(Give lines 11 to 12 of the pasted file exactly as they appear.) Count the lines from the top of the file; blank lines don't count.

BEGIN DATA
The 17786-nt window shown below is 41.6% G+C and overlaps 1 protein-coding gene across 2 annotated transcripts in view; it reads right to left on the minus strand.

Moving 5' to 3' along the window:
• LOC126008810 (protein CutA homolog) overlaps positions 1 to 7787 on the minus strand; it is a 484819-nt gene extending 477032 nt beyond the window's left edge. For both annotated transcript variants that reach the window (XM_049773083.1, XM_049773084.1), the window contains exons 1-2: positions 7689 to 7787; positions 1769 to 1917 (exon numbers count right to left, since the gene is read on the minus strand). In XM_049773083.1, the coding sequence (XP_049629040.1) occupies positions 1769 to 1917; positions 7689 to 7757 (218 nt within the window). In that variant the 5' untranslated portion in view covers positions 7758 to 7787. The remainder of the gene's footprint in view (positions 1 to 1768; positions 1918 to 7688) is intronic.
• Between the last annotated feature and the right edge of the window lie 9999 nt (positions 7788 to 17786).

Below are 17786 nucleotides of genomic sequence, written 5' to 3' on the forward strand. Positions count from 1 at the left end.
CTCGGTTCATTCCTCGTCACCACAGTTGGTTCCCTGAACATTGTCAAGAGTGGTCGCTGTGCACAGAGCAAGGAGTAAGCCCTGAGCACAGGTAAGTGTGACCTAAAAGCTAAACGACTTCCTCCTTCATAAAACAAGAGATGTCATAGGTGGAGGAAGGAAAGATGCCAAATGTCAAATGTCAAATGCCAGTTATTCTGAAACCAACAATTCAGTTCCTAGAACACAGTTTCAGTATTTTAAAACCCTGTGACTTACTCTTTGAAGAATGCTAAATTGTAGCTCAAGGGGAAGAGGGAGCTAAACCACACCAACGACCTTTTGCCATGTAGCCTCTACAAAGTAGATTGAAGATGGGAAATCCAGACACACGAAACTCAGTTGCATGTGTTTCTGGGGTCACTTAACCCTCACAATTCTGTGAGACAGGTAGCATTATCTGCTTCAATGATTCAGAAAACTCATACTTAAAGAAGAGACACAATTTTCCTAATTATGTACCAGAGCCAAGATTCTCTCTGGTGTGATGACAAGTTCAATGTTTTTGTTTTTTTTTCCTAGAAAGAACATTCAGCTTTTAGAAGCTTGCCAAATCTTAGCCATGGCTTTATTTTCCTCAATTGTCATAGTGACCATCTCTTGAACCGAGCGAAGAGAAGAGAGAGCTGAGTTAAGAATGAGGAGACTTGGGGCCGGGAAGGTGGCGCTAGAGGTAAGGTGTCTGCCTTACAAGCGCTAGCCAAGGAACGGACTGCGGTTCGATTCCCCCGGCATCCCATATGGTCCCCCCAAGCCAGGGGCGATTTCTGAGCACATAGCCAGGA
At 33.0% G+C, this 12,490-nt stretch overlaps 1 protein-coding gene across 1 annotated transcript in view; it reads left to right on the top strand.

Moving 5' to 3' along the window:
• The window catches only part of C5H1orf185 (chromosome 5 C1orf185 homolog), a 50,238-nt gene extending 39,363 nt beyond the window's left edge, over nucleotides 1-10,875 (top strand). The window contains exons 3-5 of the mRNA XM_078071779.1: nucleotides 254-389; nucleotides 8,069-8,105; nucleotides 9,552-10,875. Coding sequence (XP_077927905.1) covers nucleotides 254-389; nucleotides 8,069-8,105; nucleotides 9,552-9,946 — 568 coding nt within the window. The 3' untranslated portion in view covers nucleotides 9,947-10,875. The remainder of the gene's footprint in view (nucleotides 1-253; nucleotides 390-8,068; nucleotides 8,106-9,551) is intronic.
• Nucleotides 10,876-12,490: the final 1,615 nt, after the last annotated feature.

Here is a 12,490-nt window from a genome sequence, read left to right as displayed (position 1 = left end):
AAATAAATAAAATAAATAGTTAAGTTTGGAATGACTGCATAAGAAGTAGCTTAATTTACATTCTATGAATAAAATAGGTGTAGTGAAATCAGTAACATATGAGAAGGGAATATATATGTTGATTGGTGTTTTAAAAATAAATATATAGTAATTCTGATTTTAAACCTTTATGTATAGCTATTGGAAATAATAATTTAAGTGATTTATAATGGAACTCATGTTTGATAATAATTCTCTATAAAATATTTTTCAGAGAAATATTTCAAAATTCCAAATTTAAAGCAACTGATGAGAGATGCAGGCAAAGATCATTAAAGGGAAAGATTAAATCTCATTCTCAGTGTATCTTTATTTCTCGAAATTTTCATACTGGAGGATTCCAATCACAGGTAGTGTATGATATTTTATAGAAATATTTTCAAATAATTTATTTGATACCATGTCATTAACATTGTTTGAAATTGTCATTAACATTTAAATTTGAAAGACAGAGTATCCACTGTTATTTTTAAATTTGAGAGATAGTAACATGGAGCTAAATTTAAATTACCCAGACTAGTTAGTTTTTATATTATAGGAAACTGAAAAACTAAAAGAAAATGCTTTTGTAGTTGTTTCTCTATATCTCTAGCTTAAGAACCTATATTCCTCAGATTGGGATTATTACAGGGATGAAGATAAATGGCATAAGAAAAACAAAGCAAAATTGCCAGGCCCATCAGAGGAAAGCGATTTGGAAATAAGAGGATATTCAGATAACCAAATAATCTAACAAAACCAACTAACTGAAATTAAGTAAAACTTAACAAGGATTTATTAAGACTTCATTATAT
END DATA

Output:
Here is a 12,490-nt window from a genome sequence, read left to right as displayed (position 1 = left end):
AAATAAATAAAATAAATAGTTAAGTTTGGAATGACTGCATAAGAAGTAGCTTAATTTACATTCTATGAATAAAATAGGTGTAGTGAAATCAGTAACATATGAGAAGGGAATATATATGTTGATTGGTGTTTTAAAAATAAATATATAGTAATTCTGATTTTAAACCTTTATGTATAGCTATTGGAAATAATAATTTAAGTGATTTATAATGGAACTCATGTTTGATAATAATTCTCTATAAAATATTTTTCAGAGAAATATTTCAAAATTCCAAATTTAAAGCAACTGATGAGAGATGCAGGCAAAGATCATTAAAGGGAAAGATTAAATCTCATTCTCAGTGTATCTTTATTTCTCGAAATTTTCATACTGGAGGATTCCAATCACAGGTAGTGTATGATATTTTATAGAAATATTTTCAAATAATTTATTTGATACCATGTCATTAACATTGTTTGAAATTGTCATTAACATTTAAATTTGAAAGACAGAGTATCCACTGTTATTTTTAAATTTGAGAGATAGTAACATGGAGCTAAATTTAAATTACCCAGACTAGTTAGTTTTTATATTATAGGAAACTGAAAAACTAAAAGAAAATGCTTTTGTAGTTGTTTCTCTATATCTCTAGCTTAAGAACCTATATTCCTCAGATTGGGATTATTACAGGGATGAAGATAAATGGCATAAGAAAAACAAAGCAAAATTGCCAGGCCCATCAGAGGAAAGCGATTTGGAAATAAGAGGATATTCAGATAACCAAATAATCTAACAAAACCAACTAACTGAAATTAAGTAAAACTTAACAAGGATTTATTAAGACTTCATTATAT